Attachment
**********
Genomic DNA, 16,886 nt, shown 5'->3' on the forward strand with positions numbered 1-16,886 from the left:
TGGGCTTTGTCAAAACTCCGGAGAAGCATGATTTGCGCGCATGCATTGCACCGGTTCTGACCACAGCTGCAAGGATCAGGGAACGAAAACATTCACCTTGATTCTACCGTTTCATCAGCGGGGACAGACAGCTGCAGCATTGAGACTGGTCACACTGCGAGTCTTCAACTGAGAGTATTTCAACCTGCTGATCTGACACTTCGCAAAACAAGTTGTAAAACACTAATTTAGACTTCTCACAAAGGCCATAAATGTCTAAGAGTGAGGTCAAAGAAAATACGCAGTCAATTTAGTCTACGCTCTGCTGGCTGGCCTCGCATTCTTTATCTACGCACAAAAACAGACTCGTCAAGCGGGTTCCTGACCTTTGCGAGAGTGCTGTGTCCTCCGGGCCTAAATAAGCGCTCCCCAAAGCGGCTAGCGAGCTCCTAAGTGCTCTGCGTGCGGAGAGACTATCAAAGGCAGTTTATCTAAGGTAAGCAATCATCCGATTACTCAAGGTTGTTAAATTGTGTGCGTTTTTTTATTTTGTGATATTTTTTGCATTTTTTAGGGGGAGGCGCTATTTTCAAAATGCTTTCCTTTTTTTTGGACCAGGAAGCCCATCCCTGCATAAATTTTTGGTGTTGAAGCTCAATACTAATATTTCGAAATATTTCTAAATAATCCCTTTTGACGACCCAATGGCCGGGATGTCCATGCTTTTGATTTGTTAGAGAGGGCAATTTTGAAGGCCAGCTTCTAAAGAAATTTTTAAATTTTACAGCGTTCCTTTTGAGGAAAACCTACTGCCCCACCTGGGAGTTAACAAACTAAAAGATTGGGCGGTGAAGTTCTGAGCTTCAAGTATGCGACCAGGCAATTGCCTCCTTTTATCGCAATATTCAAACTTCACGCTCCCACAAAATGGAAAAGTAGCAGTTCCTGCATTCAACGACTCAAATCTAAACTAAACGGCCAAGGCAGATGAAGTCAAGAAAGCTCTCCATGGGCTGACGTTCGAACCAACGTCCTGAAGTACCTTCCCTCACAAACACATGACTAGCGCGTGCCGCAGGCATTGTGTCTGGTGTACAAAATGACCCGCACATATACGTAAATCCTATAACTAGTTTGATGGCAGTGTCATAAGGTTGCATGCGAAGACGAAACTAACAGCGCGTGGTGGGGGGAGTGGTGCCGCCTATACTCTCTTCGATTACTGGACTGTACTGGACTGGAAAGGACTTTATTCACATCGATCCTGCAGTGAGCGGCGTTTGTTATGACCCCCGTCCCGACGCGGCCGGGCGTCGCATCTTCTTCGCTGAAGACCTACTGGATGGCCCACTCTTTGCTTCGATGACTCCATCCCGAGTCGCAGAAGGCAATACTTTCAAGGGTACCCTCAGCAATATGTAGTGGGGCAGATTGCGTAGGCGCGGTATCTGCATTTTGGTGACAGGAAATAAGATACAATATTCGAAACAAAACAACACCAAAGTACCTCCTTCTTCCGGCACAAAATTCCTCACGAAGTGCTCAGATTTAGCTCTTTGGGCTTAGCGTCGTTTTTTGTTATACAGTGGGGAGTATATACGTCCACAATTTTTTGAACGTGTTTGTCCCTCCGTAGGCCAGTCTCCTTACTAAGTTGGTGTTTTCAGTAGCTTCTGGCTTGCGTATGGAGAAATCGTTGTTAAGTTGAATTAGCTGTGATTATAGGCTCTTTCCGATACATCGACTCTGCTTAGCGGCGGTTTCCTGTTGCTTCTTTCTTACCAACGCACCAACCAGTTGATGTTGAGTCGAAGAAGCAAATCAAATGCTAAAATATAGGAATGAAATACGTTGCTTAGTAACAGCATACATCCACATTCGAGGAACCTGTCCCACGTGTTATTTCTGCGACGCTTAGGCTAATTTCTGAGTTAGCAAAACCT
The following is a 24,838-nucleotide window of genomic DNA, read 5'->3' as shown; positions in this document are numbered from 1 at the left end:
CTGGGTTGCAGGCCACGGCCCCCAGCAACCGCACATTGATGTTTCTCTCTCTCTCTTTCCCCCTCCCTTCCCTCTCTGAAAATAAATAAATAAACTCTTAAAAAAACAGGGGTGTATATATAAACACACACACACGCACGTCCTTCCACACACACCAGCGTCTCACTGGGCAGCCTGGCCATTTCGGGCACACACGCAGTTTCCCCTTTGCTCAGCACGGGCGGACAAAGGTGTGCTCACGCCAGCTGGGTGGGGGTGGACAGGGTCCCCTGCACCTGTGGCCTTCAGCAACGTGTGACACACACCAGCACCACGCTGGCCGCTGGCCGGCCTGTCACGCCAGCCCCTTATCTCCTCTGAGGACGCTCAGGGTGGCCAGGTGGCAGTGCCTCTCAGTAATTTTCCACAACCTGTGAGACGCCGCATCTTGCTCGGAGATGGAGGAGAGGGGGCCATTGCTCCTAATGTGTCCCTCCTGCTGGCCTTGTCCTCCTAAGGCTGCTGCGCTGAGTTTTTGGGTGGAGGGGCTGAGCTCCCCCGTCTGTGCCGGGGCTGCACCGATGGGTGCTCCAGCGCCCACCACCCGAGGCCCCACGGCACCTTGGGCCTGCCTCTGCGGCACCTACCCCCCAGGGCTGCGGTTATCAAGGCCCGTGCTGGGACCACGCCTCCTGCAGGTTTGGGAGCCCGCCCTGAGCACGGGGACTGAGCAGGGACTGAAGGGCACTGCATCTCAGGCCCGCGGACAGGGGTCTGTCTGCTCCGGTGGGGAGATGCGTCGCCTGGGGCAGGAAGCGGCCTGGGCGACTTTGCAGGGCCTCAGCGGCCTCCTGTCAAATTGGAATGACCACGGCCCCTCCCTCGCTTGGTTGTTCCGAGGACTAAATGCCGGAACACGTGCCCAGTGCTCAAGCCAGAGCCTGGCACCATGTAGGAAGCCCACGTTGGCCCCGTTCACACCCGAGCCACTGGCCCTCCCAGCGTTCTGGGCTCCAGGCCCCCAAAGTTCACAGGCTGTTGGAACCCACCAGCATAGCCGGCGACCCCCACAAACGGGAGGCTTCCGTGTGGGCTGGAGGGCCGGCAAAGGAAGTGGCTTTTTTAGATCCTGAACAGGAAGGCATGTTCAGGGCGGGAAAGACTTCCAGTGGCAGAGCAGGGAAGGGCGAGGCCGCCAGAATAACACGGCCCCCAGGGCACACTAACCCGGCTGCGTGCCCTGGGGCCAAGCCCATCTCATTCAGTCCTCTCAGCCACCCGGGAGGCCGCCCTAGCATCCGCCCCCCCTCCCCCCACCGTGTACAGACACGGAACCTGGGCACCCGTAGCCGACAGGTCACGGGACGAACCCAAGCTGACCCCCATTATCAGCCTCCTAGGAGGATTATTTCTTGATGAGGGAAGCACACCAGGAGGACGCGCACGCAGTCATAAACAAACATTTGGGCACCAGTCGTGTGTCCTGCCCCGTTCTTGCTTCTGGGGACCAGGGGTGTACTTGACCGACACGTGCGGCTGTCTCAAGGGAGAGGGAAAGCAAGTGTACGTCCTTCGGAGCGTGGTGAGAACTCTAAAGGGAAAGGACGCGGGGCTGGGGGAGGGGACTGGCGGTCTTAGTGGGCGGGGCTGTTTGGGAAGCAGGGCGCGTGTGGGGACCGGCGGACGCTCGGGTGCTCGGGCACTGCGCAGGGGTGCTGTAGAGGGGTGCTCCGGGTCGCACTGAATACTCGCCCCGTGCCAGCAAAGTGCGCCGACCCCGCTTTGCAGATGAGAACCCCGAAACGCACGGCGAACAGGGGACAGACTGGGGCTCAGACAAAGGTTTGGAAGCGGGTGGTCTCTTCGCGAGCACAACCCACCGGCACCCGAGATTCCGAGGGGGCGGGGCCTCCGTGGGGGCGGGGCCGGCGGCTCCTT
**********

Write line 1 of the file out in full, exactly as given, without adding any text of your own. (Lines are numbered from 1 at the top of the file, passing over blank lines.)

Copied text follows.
Genomic DNA, 16,886 nt, shown 5'->3' on the forward strand with positions numbered 1-16,886 from the left: